In Minnesota, a doctor has to meet the minimum standard to avoid state discipline. And when a physician is caught making a mistake, the Minnesota Board of Medical Practice often gives second chances.

Take the case of Dr. James P. Wasemiller.

Over 35 years, the Red River Valley physician has defended a dozen malpractice claims in two states, lost private malpractice insurance because he was considered too much of a risk and forfeited his surgical privileges at a Minnesota hospital, records show. He even failed parts of a clinical skills test requested by the state medical board.

Despite his record, Minnesota regulators didn't suspend him until 2011, when he violated terms of a board order that allowed him to keep working as long as he practiced with other doctors who could supervise him, among other restrictions.

Board officials wouldn't comment on the case. But they said physicians cannot be disciplined as long as they meet certain minimum standards as determined by the board on a case-by-case basis, even if physicians fail parts of a state-ordered skills test. The standards are not written down.

The board enforces "the minimum standard of care, not the top-notch quality we'd all like to have," said Ruth Martinez, who supervises the board's complaint review unit.

Wasemiller, 65, declined to comment.

"I would say the great majority of his patients are very loyal to him, and he would have what most people would consider an excellent bedside manner," said North Dakota attorney Don Krassin, who has known Wasemiller for nearly 30 years and has represented him on personal and professional cases.

Doctor kept working despite discipline in two states

The son of a doctor, Wasemiller was first licensed in 1976 and spent most of his career working in two small border towns: Wahpeton, N.D., and nearby Breckenridge, Minn. He has handled everything from the delivery of babies to the lancing of boils.

His legal troubles go back as far as 1984, when a 25-year-old woman died from blood poisoning after Wasemiller performed gastric bypass surgery on her, according to court records. A lawsuit filed by the woman's family was settled for more than $100,000. Altogether, nine claims against Wasemiller have been settled out of court and Wasemiller won at least two jury trials.

Much of his legal trouble has involved weight-loss surgeries such as gastric bypass, which involves stapling the stomach to create a smaller "pouch" for digestion. By creating a smaller opening for food, patients feel "full" sooner and ingest fewer calories.

In 1999, Terri Little went to Wasemiller for the procedure at a North Dakota hospital. Within hours, infection set in. After Little's condition continued to deteriorate, Wasemiller removed most of her stomach, court records show. She was later transferred to the Mayo Clinic after being diagnosed with an abdominal infection and "possible leakage" from surgery, court records show.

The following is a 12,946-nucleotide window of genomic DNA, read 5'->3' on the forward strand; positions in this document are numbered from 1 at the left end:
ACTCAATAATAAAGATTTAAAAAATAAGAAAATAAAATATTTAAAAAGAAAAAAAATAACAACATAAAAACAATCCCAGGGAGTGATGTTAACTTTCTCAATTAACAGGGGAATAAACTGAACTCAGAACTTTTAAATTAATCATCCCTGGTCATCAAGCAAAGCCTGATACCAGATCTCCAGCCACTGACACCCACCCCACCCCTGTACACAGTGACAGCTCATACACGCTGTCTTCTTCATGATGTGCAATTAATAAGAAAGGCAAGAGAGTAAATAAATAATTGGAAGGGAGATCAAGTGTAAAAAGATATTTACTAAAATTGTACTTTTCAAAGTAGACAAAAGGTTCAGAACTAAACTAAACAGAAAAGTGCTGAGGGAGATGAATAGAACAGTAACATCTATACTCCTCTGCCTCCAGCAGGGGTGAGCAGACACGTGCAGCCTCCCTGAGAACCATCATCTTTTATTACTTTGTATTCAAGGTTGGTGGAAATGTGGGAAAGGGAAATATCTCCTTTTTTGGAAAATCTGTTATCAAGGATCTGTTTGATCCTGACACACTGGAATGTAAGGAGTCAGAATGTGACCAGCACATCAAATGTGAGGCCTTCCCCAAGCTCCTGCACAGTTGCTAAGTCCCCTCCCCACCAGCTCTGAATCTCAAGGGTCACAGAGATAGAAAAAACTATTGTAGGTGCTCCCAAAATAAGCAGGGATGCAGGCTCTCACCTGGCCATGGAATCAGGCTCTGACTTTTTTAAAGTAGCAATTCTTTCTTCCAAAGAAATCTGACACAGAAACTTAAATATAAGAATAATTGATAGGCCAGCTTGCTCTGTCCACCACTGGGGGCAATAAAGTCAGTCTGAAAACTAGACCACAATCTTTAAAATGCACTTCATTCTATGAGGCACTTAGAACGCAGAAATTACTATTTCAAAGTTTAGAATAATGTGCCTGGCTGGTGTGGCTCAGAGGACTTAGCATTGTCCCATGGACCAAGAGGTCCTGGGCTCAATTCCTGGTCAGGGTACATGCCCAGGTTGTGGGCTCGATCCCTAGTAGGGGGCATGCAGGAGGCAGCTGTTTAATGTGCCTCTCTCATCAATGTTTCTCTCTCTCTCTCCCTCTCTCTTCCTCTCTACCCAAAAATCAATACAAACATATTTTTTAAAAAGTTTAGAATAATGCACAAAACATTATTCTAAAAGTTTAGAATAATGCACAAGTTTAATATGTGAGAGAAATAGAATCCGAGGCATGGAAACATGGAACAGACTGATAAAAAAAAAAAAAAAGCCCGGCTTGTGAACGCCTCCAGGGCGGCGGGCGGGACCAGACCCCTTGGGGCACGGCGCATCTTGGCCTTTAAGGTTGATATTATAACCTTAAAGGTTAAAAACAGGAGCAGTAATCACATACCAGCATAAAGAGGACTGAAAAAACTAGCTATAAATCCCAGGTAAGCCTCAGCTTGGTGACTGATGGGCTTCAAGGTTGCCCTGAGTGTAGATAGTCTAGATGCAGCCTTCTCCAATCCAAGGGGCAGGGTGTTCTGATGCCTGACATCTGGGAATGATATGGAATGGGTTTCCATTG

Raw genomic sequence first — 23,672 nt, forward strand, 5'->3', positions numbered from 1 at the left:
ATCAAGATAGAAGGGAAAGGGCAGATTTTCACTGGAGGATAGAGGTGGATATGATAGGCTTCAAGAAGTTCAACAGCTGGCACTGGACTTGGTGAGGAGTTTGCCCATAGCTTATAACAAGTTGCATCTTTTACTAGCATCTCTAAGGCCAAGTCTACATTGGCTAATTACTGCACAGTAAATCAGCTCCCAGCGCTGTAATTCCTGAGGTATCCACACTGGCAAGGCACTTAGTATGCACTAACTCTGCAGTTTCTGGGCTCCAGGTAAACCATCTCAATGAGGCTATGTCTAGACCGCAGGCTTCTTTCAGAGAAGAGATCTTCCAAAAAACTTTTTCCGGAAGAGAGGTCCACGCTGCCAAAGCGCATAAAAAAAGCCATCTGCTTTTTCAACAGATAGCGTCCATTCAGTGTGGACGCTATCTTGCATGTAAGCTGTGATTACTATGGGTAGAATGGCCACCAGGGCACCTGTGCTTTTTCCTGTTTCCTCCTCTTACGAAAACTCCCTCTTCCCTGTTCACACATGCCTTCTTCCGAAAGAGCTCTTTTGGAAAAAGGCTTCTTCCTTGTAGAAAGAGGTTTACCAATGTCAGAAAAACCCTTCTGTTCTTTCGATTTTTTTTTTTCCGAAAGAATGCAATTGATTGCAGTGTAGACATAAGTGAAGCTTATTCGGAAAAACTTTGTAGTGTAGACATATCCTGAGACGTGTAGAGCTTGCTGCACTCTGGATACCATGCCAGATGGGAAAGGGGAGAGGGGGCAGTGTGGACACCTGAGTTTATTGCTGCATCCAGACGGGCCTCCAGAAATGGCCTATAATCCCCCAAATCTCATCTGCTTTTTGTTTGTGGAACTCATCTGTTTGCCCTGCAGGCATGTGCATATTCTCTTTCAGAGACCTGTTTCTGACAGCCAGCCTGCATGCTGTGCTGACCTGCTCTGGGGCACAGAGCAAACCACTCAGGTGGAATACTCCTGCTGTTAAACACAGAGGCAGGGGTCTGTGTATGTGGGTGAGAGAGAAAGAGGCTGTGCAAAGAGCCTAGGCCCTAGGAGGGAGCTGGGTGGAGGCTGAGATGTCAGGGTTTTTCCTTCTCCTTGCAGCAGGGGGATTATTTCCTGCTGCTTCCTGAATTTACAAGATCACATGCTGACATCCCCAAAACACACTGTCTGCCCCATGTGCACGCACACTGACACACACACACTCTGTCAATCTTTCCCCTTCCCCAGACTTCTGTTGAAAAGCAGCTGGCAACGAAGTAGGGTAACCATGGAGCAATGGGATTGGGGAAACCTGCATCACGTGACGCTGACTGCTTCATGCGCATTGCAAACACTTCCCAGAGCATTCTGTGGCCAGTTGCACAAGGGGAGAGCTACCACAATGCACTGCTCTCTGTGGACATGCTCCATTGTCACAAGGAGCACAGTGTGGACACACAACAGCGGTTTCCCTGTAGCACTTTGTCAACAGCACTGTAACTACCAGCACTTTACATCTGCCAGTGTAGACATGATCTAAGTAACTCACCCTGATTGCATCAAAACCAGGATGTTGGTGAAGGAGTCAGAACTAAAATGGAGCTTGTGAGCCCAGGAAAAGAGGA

At one point, the infection was so bad "they couldn't sew me back up," Little said. "They had to leave my whole stomach open. All my intestines had to be just bare."

Little said she's had "multiple" surgeries to repair damage from the initial operation. She said she still has trouble eating and can't hold a steady job "because I never know when problems are going to hit." She believes her stomach "looks horrifying."

"It's been a long road," said Little, 53, who sued Wasemiller and obtained an out-of-court settlement. "I've pretty much gotten used to it and go with what I have. But I consider myself very lucky. ... He took a huge hunk out of me."

In court pleadings, Wasemiller acknowledged that Little developed a "severe medical complication" after he operated on her, but he defended his work and denied responsibility for any subsequent injuries. He said Little was aware of the risks when she consented to the procedure and caused or contributed to any subsequent problems because she "failed to exercise proper care for her own health and well-being."

The Minnesota board first disciplined Wasemiller in 1992 for unprofessional conduct and inappropriate prescription practices. North Dakota's medical board later disciplined him for the same conduct.

Several years later, both boards lifted the restrictions. There is no record of additional scrutiny by the Minnesota board until it met with Wasemiller in 2006 to discuss a complaint alleging he improperly performed weight-loss surgery in 2002. After discussing the case with Wasemiller, the board took no action, records show.

The board launched another investigation in 2008, after finding out an insurer dropped Wasemiller from its network for excessively prescribing narcotics, records show.

A review of his work showed that Wasemiller "often failed" to provide adequate patient care and treatment. He also was faulted for "routinely" prescribing narcotics without assessing patients for chemical dependency risk, records show.

In September 2010, Wasemiller met with the board's complaint review committee to discuss its concerns. He denied providing inappropriate prescriptions, but he acknowledged that he "may have occasionally neglected to document his patient records." Two months later, Wasemiller took a clinical skills assessment at the board's request, and the test showed that he lacked satisfactory medical judgment, reasoning skills and sufficient knowledge of general practice.

After reviewing the results, regulators reprimanded Wasemiller but allowed him to keep working if he accepted certain restrictions on his practice and attended various courses, including family practice medicine and pain management. Wasemiller failed to comply. In November, the board suspended his license indefinitely, which means Wasemiller cannot practice in Minnesota without petitioning the board for reinstatement.

The North Dakota board also is reviewing Wasemiller's license and is expected to impose discipline soon, executive secretary Duane Houdek said.